You need to think about where your camera's positioned with regards to how the
subject, i.e. you, is going to be talking to and presenting to it. So there's a
couple of things to think about here.
So if your camera is too low, whilst it may be empowering you, it can also be
empowering your chin because that's the only thing that they're realistically going
to be able to see. If it's higher then it will disempower you and it will make you
seem small and tiny. Try to make sure your camera or your phone, or whatever it is
that you're filming on, is at the same level as your eye-line, then what the
audience is perceiving this an adult to adult interaction. Not a parent to child or
a child to parent, it's neither disempowering nor empowering you. What it is doing
is it's making you seem trustworthy and that's a really important thing.
As a tool to help you do this, first of all you have a trusty box that you can
position on your desk and try and balance your phone or your camera on top of it.
Alternatively, you can have something like a GorillaPod. Now this one was lent to me
by my very good friend, Matthew Dashper-Hughes, who regularly puts video content out
there and he basically positions his phone on top of this and it can be positioned
on his desk so he can then present directly to the camera, or his phone in this
You could also buy a cheap tripod off Amazon or Ebay and these can be really good as
Audio / Sound
The other thing you want to think about is sound.
Now close your eyes for a moment. Listen out for something that may be annoying when
you're filming, something like fridges, air conditioning units, fans, noisy
neighbours... All these things can be detrimental to the production quality of your
You want to find somewhere really nice and quiet to film in so you don't have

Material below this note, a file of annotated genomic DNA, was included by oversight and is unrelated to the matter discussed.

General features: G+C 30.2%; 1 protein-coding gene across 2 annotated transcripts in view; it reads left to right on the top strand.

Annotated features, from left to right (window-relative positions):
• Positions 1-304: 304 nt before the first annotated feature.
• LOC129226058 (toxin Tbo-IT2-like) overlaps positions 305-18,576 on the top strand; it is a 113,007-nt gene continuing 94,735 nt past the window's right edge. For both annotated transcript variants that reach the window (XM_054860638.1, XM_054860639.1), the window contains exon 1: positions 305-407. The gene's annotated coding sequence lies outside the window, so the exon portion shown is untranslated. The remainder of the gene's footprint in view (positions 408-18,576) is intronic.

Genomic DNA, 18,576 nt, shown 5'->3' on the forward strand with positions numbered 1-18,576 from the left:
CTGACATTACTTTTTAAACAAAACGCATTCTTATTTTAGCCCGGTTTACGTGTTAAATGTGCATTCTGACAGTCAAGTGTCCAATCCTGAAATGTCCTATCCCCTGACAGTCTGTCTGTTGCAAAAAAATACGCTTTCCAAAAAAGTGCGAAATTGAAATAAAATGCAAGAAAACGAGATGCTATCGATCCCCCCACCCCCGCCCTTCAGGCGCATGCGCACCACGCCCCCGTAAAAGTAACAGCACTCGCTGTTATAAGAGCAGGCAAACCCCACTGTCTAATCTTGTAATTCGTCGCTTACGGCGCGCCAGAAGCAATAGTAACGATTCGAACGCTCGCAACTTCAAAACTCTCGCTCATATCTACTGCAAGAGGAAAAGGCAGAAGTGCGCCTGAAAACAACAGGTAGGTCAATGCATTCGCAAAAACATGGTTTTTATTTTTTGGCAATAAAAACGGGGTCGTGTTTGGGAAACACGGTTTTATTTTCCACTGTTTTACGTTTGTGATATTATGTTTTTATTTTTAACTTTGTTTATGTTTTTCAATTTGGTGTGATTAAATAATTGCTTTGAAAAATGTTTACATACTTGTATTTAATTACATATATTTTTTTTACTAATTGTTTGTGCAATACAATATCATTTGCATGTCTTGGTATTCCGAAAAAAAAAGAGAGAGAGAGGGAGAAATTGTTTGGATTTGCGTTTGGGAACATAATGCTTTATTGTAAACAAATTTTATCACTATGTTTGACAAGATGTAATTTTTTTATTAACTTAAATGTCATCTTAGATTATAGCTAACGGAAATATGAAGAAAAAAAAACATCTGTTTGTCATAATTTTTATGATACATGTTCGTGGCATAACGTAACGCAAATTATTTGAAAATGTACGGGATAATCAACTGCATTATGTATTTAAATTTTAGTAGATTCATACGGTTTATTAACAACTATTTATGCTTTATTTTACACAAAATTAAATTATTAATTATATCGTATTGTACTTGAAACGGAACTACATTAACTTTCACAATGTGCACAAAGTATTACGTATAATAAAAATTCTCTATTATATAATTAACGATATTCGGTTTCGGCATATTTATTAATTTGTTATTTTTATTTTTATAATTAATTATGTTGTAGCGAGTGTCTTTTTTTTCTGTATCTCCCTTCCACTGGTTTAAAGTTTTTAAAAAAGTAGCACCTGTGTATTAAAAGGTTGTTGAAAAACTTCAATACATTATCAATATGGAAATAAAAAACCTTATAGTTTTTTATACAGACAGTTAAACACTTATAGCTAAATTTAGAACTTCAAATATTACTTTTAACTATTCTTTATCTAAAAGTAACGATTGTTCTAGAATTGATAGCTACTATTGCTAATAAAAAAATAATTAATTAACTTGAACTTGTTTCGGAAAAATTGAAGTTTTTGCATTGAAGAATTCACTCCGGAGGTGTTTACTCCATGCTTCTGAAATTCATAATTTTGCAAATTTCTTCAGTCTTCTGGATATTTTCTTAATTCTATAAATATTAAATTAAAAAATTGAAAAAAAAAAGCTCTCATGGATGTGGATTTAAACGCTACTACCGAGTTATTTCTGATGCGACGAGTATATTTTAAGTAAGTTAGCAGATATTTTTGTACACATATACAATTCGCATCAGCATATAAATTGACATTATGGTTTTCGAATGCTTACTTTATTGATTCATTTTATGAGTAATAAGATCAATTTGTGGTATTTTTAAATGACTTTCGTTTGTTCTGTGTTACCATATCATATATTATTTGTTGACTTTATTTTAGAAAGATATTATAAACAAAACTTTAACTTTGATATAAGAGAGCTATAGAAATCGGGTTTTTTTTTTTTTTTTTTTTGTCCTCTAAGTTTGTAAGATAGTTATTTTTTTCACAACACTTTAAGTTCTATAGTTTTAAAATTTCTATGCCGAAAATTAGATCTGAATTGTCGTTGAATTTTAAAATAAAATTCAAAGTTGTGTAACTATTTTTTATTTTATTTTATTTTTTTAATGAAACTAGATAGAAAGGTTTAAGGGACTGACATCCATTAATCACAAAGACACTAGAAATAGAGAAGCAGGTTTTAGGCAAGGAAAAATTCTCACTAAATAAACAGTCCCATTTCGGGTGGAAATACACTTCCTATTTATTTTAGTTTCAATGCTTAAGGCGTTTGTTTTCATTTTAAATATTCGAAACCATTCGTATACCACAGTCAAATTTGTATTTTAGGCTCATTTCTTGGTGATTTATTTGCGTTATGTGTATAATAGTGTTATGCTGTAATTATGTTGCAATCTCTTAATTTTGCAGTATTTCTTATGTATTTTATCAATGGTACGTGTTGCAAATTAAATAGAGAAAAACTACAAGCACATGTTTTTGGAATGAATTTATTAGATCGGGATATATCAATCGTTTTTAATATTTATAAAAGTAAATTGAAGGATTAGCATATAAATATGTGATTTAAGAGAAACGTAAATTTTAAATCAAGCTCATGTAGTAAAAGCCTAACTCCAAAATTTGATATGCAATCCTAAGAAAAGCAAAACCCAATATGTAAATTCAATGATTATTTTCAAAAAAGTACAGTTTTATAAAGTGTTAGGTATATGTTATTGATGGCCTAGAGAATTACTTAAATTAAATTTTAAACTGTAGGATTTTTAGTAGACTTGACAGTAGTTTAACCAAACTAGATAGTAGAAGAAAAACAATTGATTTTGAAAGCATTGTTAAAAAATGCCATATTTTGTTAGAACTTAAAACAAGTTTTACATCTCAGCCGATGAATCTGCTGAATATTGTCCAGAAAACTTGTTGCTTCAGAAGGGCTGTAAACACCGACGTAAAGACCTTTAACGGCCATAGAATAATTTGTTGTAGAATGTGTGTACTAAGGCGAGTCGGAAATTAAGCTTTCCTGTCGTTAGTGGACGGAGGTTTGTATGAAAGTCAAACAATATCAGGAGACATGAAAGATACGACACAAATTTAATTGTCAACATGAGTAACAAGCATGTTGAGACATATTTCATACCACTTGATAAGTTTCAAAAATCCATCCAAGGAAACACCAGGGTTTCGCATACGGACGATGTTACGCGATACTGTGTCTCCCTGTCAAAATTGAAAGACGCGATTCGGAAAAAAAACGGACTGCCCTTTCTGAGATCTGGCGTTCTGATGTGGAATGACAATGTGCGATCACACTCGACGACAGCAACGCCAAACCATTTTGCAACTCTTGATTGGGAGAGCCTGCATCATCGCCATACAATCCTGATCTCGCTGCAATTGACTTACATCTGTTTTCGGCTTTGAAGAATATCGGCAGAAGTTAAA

something like HORRIBLY LOUD TRAFFIC where you can't hear anything aside from cars,
You may also want to consider a microphone to be able to help you out with this. The
on-board mics on your phones or on your camera may be actually pretty good, but it's
not going to be the most directional of sounds that you're recording. So something
like a shotgun microphone you can mount on the side of your camera or on your phone
can be really helpful to try and get rid of all these unwanted noises.
Now the last thing I want you to think about is light.
Now you don't need massive lights bearing out thousands of watts worth of light on
top of you to create something cinema-quality. Instead, you just need to think about
it a little bit more because lighting is really important. It can be the difference
between this...[light goes off] and this...[light comes on] and you don't need to
spend stupid amounts of money to be able to make this happen.
Have a think about lights you have around your house, lights like this that you can
get [e.g. a lamp], and you can just help you pop within a scene, or lights like this
[a small video light] also borrowed from my good friend Matthew Dashper-Hughes that
can help you be seen in an image.
So there we have it, my tips to help you shoot better video content for LinkedIn that
So if you like what you've seen and you're not connected with me on LinkedIn, please
do drop me connect request and say hello. If you're watching on YouTube please hit
the subscribe and the like and a comment button and all that kind of jazz, but in
the meantime, my name's Nick from CineRobota I hope you've enjoyed it.